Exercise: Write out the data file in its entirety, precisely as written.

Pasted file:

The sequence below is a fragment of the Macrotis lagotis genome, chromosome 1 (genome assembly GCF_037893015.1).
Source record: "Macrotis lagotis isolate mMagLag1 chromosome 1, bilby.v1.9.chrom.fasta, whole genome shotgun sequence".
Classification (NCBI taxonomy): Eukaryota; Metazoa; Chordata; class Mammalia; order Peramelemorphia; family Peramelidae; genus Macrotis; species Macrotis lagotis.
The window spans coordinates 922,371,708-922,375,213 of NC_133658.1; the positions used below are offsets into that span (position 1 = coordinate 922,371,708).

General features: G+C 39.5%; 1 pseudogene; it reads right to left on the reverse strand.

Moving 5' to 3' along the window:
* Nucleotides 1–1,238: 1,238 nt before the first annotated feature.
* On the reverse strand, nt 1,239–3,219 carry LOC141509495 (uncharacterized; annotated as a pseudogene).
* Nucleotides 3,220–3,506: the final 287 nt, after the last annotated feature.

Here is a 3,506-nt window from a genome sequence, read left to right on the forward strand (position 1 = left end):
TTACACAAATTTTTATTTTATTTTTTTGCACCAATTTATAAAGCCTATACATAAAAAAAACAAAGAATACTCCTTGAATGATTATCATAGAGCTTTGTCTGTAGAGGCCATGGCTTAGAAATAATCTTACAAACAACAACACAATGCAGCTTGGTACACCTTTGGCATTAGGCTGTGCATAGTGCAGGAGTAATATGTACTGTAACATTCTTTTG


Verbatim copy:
The sequence below is a fragment of the Macrotis lagotis genome, chromosome 1 (genome assembly GCF_037893015.1).
Source record: "Macrotis lagotis isolate mMagLag1 chromosome 1, bilby.v1.9.chrom.fasta, whole genome shotgun sequence".
Classification (NCBI taxonomy): Eukaryota; Metazoa; Chordata; class Mammalia; order Peramelemorphia; family Peramelidae; genus Macrotis; species Macrotis lagotis.
The window spans coordinates 922,371,708-922,375,213 of NC_133658.1; the positions used below are offsets into that span (position 1 = coordinate 922,371,708).

General features: G+C 39.5%; 1 pseudogene; it reads right to left on the reverse strand.

Moving 5' to 3' along the window:
* Nucleotides 1–1,238: 1,238 nt before the first annotated feature.
* On the reverse strand, nt 1,239–3,219 carry LOC141509495 (uncharacterized; annotated as a pseudogene).
* Nucleotides 3,220–3,506: the final 287 nt, after the last annotated feature.

Here is a 3,506-nt window from a genome sequence, read left to right on the forward strand (position 1 = left end):
TTACACAAATTTTTATTTTATTTTTTTGCACCAATTTATAAAGCCTATACATAAAAAAAACAAAGAATACTCCTTGAATGATTATCATAGAGCTTTGTCTGTAGAGGCCATGGCTTAGAAATAATCTTACAAACAACAACACAATGCAGCTTGGTACACCTTTGGCATTAGGCTGTGCATAGTGCAGGAGTAATATGTACTGTAACATTCTTTTG